House prices only ever seem to be going one way at the moment – up. Although the last couple of months have shown some welcome signs of moderation, latest figures from the Office for National Statistics (ONS) have pushed prices straight back up again.
According to April's House Price Index, prices have risen by 9.9% year-on-year – meaning the typical UK property now costs a whopping £260,000. This is the highest annual increase since May 2010 when prices increased by an even bigger 10.6% and it's a clear increase from March's annual growth rate of 8.0%, while on a monthly basis prices increased by 2.0%.
However, as ever, London is fuelling this rate of growth. Prices in the capital posted an annual rise of 18.7% while those in the South East increased by 8.9% year-on-year, and excluding these regions house prices increased by a much more modest 6.3%.
It isn't necessarily a bad thing either, as Brian Murphy of the Mortgage Advice Bureau (MAB) comments:
"Strong house price growth is no longer a trend restricted to the South. In comparison to London , many regions had been dragging their feet in terms of housing recovery, so consumers in these areas will undoubtedly benefit from a sizeable boost to their housing equity."
Homeowners will no longer be stuck in the equity trap which will, ideally, encourage more movement in the market, potentially leading to an increased level of supply to cater to the ever-growing level of demand from all sectors. It's good for potential investors too, with Karen Bennett of Shawbrook Bank adding that rising prices are providing "a promising environment for experienced property investors who are looking to engage with a buoyant property market."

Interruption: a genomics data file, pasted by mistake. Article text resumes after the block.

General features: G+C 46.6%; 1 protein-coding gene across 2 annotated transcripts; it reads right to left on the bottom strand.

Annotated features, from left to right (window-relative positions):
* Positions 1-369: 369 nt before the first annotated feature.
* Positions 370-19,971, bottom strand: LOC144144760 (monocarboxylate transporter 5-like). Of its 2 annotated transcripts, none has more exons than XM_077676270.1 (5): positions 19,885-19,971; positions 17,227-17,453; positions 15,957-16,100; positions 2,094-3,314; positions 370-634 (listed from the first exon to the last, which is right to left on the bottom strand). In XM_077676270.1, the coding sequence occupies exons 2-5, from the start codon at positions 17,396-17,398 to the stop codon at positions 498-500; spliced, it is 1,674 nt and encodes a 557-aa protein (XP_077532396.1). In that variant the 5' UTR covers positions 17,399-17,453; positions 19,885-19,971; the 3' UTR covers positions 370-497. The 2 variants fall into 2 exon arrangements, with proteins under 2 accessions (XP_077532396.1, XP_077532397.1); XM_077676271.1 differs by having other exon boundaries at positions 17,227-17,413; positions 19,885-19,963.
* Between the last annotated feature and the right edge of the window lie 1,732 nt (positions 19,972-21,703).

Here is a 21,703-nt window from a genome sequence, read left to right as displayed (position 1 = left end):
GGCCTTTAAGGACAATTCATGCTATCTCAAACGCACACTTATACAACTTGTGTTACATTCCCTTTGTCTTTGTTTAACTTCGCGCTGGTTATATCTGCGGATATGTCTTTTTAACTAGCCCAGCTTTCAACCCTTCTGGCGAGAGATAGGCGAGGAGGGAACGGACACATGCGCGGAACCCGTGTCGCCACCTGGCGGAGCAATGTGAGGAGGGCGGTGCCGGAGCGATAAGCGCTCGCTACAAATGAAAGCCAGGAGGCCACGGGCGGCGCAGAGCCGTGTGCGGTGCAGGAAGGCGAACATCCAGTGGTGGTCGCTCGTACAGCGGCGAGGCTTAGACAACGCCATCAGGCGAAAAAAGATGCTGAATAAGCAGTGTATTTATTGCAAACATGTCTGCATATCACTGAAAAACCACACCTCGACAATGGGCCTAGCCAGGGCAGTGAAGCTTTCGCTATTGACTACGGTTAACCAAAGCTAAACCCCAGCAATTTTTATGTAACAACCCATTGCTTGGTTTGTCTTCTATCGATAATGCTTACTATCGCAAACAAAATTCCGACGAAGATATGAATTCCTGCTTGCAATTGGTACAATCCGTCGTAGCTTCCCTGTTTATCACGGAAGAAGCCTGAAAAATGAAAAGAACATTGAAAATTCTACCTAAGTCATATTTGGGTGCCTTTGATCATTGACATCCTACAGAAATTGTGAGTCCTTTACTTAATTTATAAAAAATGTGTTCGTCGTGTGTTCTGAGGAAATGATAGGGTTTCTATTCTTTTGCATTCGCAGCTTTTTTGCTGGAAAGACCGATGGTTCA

But, no matter what sector of the market you're coming from, there's bound to be one thing at the top of the agenda – affordability. Prices paid by owner-occupiers increased by 9.5% in the 12 months to April 2014 while those paid by first-time buyers rose by 10.7% over the same period, so those still to get on the ladder could be finding it tough to source a property in their price range.
However, the full impact of the Mortgage Market Review is yet to be realised. If it has the constraining effect expected – and there are already signs of the market starting to cool – house prices could start to even out if demand were to drop due to a fall in application and approval volumes.
"While London's house price growth has soared over the past year, recent data indicates that the capital's housing market is starting to come off the boil, with prices growing at a much slower rate and even falling in some boroughs," added Brian. "As the year progresses and the changes implemented by the Mortgage Market Review (MMR) have time to bed in, we may well see a more relaxed pace of growth take hold."
Check out the Moneyfacts Mortgage True Cost Index
Find the best mortgage deals with our whole of market search
Disclaimer: Information is correct as of the date of publication (shown at the top of this article). Any products featured may be withdrawn by their provider or changed at any time.
Moneyfacts.co.uk will, like most other websites, place cookies onto your computer’s
hard drive. This includes tracking cookies.